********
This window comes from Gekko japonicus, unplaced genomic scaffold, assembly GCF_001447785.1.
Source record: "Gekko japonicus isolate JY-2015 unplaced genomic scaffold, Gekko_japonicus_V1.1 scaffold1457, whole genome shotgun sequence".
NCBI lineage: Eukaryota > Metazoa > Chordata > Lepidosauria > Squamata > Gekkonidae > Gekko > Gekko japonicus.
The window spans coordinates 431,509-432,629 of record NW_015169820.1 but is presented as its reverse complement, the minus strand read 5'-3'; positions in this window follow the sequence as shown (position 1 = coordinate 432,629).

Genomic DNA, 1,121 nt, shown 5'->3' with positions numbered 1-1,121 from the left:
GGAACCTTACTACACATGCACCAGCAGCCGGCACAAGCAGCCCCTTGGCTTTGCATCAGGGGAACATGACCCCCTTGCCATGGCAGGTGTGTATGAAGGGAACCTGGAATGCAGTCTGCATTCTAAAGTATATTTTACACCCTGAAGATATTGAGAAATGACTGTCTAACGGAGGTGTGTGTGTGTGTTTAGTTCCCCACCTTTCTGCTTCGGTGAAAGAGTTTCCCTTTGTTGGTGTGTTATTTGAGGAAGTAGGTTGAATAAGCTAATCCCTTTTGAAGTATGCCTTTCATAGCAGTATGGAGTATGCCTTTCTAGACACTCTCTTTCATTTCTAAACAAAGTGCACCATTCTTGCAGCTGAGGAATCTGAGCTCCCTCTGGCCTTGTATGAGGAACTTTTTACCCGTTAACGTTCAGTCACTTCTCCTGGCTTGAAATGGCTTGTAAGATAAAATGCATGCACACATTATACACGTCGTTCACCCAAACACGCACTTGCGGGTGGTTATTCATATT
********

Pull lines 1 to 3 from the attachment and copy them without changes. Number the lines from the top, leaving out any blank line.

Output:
This window comes from Gekko japonicus, unplaced genomic scaffold, assembly GCF_001447785.1.
Source record: "Gekko japonicus isolate JY-2015 unplaced genomic scaffold, Gekko_japonicus_V1.1 scaffold1457, whole genome shotgun sequence".
NCBI lineage: Eukaryota > Metazoa > Chordata > Lepidosauria > Squamata > Gekkonidae > Gekko > Gekko japonicus.